Growing Vegetables – Informative Books On Vegetable Gardening

Growing Vegetables – Informative Books On Vegetable Gardening

By: Our siteCo Author: Caroline Bloomfield

There’s always more to learn about growing vegetables and just as many ways to make it fun and fascinating. If you’re a reading gardener, these recently published books about vegetable gardening will be a fresh addition to your gardening library.

Vegetable Garden Books to Munch on This Fall

We think it’s time to talk about books on vegetable gardening that have been published recently. There’s always something new to learn about growing vegetables and there’s nothing more comforting on a cool day than thumbing through books on vegetable gardening as we wait for the next spring planting season. So, if you’re into growing vegetables and need some current vegetable gardening info, read on.

Books about Vegetable Gardening

  • Charles Dowding, a world renowned expert, writer, and grower of organic vegetables, released a book in 2019 entitled How to Create a New Vegetable Garden: Producing a Beautiful and Fruitful Garden from Scratch (Second edition). If you’re starting fresh and need to know how to get your garden planted or how to eliminate pesky weeds, this book is written by a master in garden experimentation. He has developed solutions to many gardening questions and broke ground (forgive the pun) with his research on no-dig gardening.
  • If you need a concise guide for planting a garden bed, look into Veg in One Bed: How to Grow an Abundance of Food in One Raised Bed, Month by Month. You’ll be happy to follow along as Huw Richards offers sequential gardening tips – how to transition between crops, seasons, and harvests.
  • Maybe you know all about garden vegetables. Think again. Niki Jabbour’s Veggie Garden Remix: 224 New Plants to Shake Up Your Garden and Add Variety, Flavor, and Fun is a journey into varieties of veggies we didn’t know we could grow. Award winning author and gardener, Niki Jabbour is into growing exotic and delicious edibles like cucamelons and luffa gourds, celtuce, and minutina. You will be fascinated by the unusual possibilities described in this book.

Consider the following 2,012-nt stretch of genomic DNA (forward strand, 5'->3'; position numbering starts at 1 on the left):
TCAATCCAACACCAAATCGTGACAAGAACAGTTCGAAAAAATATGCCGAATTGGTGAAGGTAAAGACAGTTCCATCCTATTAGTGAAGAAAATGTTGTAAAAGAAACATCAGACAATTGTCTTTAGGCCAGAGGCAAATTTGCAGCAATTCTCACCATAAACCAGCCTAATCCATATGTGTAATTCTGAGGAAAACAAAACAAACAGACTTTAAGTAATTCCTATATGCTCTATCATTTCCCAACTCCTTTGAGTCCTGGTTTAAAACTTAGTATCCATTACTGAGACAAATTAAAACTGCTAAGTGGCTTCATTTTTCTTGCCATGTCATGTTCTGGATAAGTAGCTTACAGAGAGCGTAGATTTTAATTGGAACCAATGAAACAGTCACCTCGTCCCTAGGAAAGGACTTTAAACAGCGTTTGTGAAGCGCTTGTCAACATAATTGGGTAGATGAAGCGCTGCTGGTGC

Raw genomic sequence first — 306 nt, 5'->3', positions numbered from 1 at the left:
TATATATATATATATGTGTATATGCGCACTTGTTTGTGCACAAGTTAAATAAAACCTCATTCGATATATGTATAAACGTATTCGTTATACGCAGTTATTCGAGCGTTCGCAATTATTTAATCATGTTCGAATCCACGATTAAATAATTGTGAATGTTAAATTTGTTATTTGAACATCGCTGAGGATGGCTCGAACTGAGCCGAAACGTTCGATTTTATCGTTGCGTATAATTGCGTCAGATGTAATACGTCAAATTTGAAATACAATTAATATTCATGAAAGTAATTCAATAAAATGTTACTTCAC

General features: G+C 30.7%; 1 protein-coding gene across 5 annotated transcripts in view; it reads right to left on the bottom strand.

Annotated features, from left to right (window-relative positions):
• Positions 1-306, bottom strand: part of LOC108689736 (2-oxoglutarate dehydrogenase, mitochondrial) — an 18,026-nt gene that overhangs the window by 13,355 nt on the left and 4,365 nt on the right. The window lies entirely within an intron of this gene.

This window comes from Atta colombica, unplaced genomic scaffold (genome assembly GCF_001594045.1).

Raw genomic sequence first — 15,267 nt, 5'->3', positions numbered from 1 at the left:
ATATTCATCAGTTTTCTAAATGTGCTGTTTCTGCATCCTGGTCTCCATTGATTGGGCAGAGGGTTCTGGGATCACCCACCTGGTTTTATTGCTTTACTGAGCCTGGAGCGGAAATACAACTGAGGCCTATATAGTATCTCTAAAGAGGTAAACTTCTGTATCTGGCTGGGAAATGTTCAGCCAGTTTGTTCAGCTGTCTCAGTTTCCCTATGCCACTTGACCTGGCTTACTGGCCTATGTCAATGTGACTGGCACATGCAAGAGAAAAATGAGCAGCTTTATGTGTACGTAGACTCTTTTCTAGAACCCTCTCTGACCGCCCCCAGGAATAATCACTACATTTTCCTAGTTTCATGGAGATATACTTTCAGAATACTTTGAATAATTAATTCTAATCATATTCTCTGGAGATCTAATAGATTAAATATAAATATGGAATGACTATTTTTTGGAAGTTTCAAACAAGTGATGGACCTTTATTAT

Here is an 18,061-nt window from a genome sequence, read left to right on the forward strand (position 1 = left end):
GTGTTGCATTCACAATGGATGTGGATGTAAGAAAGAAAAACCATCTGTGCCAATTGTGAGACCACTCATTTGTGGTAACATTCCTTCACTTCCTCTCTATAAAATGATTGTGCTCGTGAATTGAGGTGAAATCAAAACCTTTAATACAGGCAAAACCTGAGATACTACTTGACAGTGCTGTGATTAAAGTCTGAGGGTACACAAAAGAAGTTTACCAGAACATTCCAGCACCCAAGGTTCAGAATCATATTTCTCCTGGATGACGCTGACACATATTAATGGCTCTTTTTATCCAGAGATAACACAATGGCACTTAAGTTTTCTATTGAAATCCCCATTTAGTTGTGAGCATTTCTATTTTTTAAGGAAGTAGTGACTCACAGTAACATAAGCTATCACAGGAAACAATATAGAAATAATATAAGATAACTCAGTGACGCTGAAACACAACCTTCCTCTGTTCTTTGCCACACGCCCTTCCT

• Would you like to see your kids take an interest in gardening? Check out Roots, Shoots, Buckets & Boots: Gardening Together with Children by Sharon Lovejoy. The great garden adventures described in this book for you and your children will instill a lifelong love of gardening in them. A deeply experienced and educated gardener, Lovejoy will guide you and your kids in learning to experiment and explore. She’s also a delightful watercolor artist whose beautiful and whimsical illustration will enhance the gardening ventures of gardeners of all ages.
  • Grow Your Own Tea: The Complete Guide to Cultivating, Harvesting, and Preparing by Christine Parks and Susan M. Walcott. Okay, tea may not be a vegetable, but this book is a compendium of tea history, illustrations, and guidance for growing tea at home. Exploring tea outlets around the world, details on tea properties and varieties, and what it takes to grow it yourself makes this book a fascinating addition to your garden library, as well as a great gift for your favorite tea drinker.